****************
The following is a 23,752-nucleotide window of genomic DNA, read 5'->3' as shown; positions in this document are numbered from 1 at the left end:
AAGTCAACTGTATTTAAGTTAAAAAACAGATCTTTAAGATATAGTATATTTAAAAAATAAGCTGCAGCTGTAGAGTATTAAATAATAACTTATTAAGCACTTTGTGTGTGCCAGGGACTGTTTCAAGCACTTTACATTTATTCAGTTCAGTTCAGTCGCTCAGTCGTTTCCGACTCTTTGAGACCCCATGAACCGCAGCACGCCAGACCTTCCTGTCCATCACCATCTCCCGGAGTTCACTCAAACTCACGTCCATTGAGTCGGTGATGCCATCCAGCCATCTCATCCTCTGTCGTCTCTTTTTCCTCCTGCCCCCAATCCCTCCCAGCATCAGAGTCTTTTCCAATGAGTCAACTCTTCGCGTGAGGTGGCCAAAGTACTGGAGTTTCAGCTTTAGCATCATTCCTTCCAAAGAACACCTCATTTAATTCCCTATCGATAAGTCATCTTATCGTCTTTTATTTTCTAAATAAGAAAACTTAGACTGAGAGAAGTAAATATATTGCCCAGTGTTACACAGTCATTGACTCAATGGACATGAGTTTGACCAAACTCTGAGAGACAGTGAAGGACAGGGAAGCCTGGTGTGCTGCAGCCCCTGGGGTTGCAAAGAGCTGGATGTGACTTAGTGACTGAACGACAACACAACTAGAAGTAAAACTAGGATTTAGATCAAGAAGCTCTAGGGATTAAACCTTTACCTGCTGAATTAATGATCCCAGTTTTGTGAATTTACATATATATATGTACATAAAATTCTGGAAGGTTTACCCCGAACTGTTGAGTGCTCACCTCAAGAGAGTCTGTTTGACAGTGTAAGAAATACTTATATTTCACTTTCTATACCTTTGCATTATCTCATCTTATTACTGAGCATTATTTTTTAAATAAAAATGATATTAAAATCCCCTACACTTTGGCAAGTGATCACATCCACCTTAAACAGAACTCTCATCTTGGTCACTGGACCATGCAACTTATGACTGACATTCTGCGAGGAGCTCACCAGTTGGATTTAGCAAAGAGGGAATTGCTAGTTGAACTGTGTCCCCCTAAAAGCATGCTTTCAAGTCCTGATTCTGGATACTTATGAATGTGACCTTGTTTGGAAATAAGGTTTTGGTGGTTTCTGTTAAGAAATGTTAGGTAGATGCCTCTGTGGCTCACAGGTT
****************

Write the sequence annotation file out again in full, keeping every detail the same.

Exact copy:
The following is a 23,752-nucleotide window of genomic DNA, read 5'->3' as shown; positions in this document are numbered from 1 at the left end:
AAGTCAACTGTATTTAAGTTAAAAAACAGATCTTTAAGATATAGTATATTTAAAAAATAAGCTGCAGCTGTAGAGTATTAAATAATAACTTATTAAGCACTTTGTGTGTGCCAGGGACTGTTTCAAGCACTTTACATTTATTCAGTTCAGTTCAGTCGCTCAGTCGTTTCCGACTCTTTGAGACCCCATGAACCGCAGCACGCCAGACCTTCCTGTCCATCACCATCTCCCGGAGTTCACTCAAACTCACGTCCATTGAGTCGGTGATGCCATCCAGCCATCTCATCCTCTGTCGTCTCTTTTTCCTCCTGCCCCCAATCCCTCCCAGCATCAGAGTCTTTTCCAATGAGTCAACTCTTCGCGTGAGGTGGCCAAAGTACTGGAGTTTCAGCTTTAGCATCATTCCTTCCAAAGAACACCTCATTTAATTCCCTATCGATAAGTCATCTTATCGTCTTTTATTTTCTAAATAAGAAAACTTAGACTGAGAGAAGTAAATATATTGCCCAGTGTTACACAGTCATTGACTCAATGGACATGAGTTTGACCAAACTCTGAGAGACAGTGAAGGACAGGGAAGCCTGGTGTGCTGCAGCCCCTGGGGTTGCAAAGAGCTGGATGTGACTTAGTGACTGAACGACAACACAACTAGAAGTAAAACTAGGATTTAGATCAAGAAGCTCTAGGGATTAAACCTTTACCTGCTGAATTAATGATCCCAGTTTTGTGAATTTACATATATATATGTACATAAAATTCTGGAAGGTTTACCCCGAACTGTTGAGTGCTCACCTCAAGAGAGTCTGTTTGACAGTGTAAGAAATACTTATATTTCACTTTCTATACCTTTGCATTATCTCATCTTATTACTGAGCATTATTTTTTAAATAAAAATGATATTAAAATCCCCTACACTTTGGCAAGTGATCACATCCACCTTAAACAGAACTCTCATCTTGGTCACTGGACCATGCAACTTATGACTGACATTCTGCGAGGAGCTCACCAGTTGGATTTAGCAAAGAGGGAATTGCTAGTTGAACTGTGTCCCCCTAAAAGCATGCTTTCAAGTCCTGATTCTGGATACTTATGAATGTGACCTTGTTTGGAAATAAGGTTTTGGTGGTTTCTGTTAAGAAATGTTAGGTAGATGCCTCTGTGGCTCACAGGTT